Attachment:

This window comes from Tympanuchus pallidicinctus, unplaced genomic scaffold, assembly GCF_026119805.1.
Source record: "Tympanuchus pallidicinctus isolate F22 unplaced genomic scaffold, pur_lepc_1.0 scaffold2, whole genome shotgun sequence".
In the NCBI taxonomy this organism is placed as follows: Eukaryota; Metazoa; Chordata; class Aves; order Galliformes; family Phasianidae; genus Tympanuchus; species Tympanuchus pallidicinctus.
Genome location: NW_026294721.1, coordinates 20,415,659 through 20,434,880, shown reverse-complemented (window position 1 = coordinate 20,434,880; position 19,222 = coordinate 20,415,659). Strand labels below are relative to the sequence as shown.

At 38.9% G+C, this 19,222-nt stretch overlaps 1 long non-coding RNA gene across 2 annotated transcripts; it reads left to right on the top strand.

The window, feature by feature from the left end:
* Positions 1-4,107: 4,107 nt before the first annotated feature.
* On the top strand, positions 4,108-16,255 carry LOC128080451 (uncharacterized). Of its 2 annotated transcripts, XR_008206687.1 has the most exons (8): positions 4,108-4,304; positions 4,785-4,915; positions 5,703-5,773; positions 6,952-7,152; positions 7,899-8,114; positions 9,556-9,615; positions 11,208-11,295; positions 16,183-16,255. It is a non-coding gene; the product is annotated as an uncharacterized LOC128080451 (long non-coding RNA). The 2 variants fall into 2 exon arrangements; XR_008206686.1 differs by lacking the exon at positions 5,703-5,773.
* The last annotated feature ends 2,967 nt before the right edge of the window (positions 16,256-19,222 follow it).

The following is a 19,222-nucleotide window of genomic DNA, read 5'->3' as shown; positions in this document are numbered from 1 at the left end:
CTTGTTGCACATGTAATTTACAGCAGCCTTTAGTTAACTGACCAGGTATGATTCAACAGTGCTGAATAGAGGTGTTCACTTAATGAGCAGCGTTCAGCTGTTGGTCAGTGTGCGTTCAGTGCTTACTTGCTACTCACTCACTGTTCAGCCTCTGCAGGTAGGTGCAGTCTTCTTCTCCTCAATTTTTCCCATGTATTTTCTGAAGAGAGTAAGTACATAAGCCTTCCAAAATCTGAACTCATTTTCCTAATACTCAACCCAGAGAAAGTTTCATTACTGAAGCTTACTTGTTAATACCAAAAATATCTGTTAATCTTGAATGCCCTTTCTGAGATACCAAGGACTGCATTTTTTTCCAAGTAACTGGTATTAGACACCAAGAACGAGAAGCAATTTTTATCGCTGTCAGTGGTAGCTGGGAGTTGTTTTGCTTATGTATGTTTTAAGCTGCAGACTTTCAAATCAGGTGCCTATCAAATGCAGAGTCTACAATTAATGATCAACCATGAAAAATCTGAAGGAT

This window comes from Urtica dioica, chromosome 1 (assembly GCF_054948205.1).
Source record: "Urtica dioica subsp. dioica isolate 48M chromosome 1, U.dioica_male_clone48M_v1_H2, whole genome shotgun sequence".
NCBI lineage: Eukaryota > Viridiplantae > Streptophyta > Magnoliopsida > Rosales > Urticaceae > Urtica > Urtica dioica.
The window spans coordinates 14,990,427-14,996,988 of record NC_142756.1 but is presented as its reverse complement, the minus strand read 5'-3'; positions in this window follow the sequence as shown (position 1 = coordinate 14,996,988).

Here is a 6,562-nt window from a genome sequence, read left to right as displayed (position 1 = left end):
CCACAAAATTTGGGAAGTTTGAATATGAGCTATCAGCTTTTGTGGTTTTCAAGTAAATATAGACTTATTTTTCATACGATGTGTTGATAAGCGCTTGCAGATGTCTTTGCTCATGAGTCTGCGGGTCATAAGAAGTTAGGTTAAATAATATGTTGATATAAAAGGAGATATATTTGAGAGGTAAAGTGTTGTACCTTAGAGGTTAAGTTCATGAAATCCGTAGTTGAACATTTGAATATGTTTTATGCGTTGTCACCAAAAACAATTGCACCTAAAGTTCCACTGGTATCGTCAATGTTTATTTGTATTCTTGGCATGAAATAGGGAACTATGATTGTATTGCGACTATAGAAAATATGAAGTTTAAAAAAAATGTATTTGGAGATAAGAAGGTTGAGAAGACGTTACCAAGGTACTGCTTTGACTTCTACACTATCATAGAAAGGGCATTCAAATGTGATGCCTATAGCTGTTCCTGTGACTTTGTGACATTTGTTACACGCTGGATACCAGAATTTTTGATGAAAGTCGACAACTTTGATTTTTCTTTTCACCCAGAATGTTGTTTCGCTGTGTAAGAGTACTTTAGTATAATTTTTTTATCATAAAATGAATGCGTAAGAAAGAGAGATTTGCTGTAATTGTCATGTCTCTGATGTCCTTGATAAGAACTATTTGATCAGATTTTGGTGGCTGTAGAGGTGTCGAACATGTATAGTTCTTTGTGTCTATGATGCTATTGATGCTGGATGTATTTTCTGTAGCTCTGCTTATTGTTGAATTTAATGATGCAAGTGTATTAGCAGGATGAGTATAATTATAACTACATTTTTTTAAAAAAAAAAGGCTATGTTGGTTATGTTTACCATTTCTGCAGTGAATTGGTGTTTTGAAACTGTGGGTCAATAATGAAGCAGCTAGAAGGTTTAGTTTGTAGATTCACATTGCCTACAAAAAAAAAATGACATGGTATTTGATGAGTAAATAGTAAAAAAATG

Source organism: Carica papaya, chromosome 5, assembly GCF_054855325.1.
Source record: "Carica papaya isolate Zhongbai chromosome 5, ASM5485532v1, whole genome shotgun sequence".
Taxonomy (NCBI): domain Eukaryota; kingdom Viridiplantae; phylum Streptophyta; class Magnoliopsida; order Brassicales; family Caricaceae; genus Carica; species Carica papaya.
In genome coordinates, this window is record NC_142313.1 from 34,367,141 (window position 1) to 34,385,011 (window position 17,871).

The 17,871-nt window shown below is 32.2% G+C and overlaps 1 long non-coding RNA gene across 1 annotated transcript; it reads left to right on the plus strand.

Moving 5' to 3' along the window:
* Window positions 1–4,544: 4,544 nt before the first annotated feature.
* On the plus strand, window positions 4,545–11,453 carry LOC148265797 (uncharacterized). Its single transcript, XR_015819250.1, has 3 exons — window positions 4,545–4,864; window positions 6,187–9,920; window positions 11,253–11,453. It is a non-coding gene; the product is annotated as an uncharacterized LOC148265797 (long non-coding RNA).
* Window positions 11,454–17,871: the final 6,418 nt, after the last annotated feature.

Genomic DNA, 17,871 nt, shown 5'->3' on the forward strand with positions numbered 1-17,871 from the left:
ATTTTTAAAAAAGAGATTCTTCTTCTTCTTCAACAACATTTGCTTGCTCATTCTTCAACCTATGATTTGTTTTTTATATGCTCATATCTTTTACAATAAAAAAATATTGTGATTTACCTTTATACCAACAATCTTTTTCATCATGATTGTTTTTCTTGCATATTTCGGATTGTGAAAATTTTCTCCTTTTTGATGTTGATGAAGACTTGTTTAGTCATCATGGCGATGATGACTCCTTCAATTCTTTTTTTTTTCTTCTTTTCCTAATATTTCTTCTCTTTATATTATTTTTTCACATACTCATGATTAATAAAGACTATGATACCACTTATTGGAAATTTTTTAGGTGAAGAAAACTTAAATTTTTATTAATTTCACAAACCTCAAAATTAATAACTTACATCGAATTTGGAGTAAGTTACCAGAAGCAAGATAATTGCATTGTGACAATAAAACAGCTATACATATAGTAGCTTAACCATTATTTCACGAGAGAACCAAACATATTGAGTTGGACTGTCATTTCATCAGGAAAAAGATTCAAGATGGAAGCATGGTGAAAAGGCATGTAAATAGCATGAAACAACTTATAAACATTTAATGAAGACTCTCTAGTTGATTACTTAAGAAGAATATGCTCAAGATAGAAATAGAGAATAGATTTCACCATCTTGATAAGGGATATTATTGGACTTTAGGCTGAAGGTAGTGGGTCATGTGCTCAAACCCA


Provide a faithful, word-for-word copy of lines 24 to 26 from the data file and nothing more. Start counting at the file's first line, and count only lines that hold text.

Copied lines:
* Window positions 1–4,544: 4,544 nt before the first annotated feature.
* On the plus strand, window positions 4,545–11,453 carry LOC148265797 (uncharacterized). Its single transcript, XR_015819250.1, has 3 exons — window positions 4,545–4,864; window positions 6,187–9,920; window positions 11,253–11,453. It is a non-coding gene; the product is annotated as an uncharacterized LOC148265797 (long non-coding RNA).
* Window positions 11,454–17,871: the final 6,418 nt, after the last annotated feature.